Misleading Advertising Targeted The Chronic Pain Sufferers And The Disabled
Attorney General Hardy Myers today filed an agreement with Soloflex, Inc. that should end its use of misleading and deceptive advertising in a campaign to sell the Soloflex whole body vibration platform (vibration platform) to the frail elderly, sufferers of chronic pain and the neuro-muscularly disabled. The company and its president Jerry Wilson of Hillsboro were named in an Assurance of Voluntary Compliance (AVC) filed in Marion County Circuit Court. The AVC admits no violation of law.
"The Soloflex advertising campaign made product claims that couldn't be substantiated, misrepresented what the U.S. Surgeon General and the American Academy of Rheumatology said about the product, and touted the findings of a small study that wasn't applicable to the product" Myers said.
In monitoring the marketplace for deceptive advertising, Oregon Department of Justice (DOJ) consumer protection staff, in July 2006, discovered a series of misleading Soloflex newspaper advertisements used throughout Oregon, in various national publications such as The New York Times and USA Today, and on the Internet. "Depicting an elderly woman holding her walker up in the air while standing on a narrow vibrating platform, the ads seemed incredible at first glance," Myers explained.
In reviewing the Soloflex advertisements, staff found that claims about a report of an American College of Rheumatology (ACR) clinical study were deceptive, including the assertion that a report was made in the first place. The ads went on to deceptively claim that the 'report' showed certain percentages of improvement in physical function, pain management, vitality, general health, balance and walking ability by users of the vibration platform. A DOJ attorney contacted the authors of the ACR study and confirmed that Soloflex's promotional claims based on the study were deceptive.
While investigating the company, the DOJ found that in an April 2006 'cease and desist' letter to Soloflex, ACR lawyers warned company president Jerry Wilson that he was violating federal law by falsely suggesting sponsorship or approval of its product by ACR. The lawyers also wrote that the company was claiming certain benefits to product users without a medical basis for making the claims.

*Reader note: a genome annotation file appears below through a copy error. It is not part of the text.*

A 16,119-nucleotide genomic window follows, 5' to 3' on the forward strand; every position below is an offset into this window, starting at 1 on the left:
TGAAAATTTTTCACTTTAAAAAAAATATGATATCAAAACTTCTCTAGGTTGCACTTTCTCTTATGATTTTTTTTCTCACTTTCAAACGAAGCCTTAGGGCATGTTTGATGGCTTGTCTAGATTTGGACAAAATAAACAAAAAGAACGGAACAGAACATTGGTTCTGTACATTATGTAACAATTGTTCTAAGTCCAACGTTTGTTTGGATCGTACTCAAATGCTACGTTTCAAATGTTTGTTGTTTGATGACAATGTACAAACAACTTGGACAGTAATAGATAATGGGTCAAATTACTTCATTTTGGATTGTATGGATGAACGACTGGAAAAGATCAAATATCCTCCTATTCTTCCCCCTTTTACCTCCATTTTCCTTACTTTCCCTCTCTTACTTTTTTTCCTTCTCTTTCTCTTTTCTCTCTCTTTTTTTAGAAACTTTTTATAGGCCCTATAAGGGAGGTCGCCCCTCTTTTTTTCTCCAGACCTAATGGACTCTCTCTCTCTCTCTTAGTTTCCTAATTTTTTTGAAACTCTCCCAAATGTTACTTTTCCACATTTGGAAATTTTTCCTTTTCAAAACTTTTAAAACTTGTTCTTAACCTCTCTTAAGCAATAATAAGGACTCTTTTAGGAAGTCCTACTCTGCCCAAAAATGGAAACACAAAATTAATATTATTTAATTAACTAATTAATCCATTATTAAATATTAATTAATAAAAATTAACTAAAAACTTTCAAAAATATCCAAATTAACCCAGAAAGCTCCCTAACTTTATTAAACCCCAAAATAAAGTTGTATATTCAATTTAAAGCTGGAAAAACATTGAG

DOJ investigators also found that Wilson ignored the warning and continued using the advertisements in Oregon until DOJ, while monitoring advertising in The Oregonian, became aware of the ad campaign. DOJ issued a Civil Investigative Demand and notified Soloflex that it would file a lawsuit if the company did not stop the ads and sign a settlement agreement. At first, the company stopped the advertisement that created the concerns but then resumed the ads and initiated a new ad campaign in September 2006 targeting the disabled.
In another set of deceptive advertisements, DOJ found that Soloflex made it appear that the vibration platforms were endorsed by the U.S. Surgeon General for the frail elderly and neuro-muscularly disabled when, in fact, the Surgeon General cautions that whole body vibration therapy should not be substituted for traditional rehabilitation programs.
In looking at the company's business practices, DOJ found that Soloflex offered health care professionals a 25 percent discount on the vibration platforms but then encouraged the professionals not to pass the savings onto their patients but to pocket the difference as an incentive for prescribing the device.
Under the agreement, Soloflex will pay DOJ $100,000 for its Consumer Protection and Education Fund, $25,000 of which will be suspended so long as the company fully complies with the agreement. The company, under the agreement, must have competent and reliable evidence to support all of its promotional claims; for health-related claims, 'competent and reliable evidence' must consist of at least two well-designed, well-controlled clinical trials.
Soloflex also agreed to hire Compliance Counsel to monitor its compliance with the court-filed settlement and all federal and state law, and to ensure the company substantiates all promotional claims with competent and reliable evidence. Finally, the company agreed to include an invoice with all devices sold to consumers under a prescription by health professionals, indicating that the professional is profiting from the sale of the device.
Consumers wanting more information on this case and other consumer protection issues may call the Attorney General's consumer hotline at (503) 378-4320 (Salem area only), (503) 229-5576 (Portland area only) or toll-free at 1-877-877-9392. Justice is online at www.doj.state.or.us.
Jan Margosian, (503) 947-4333 (media line only) email@example.com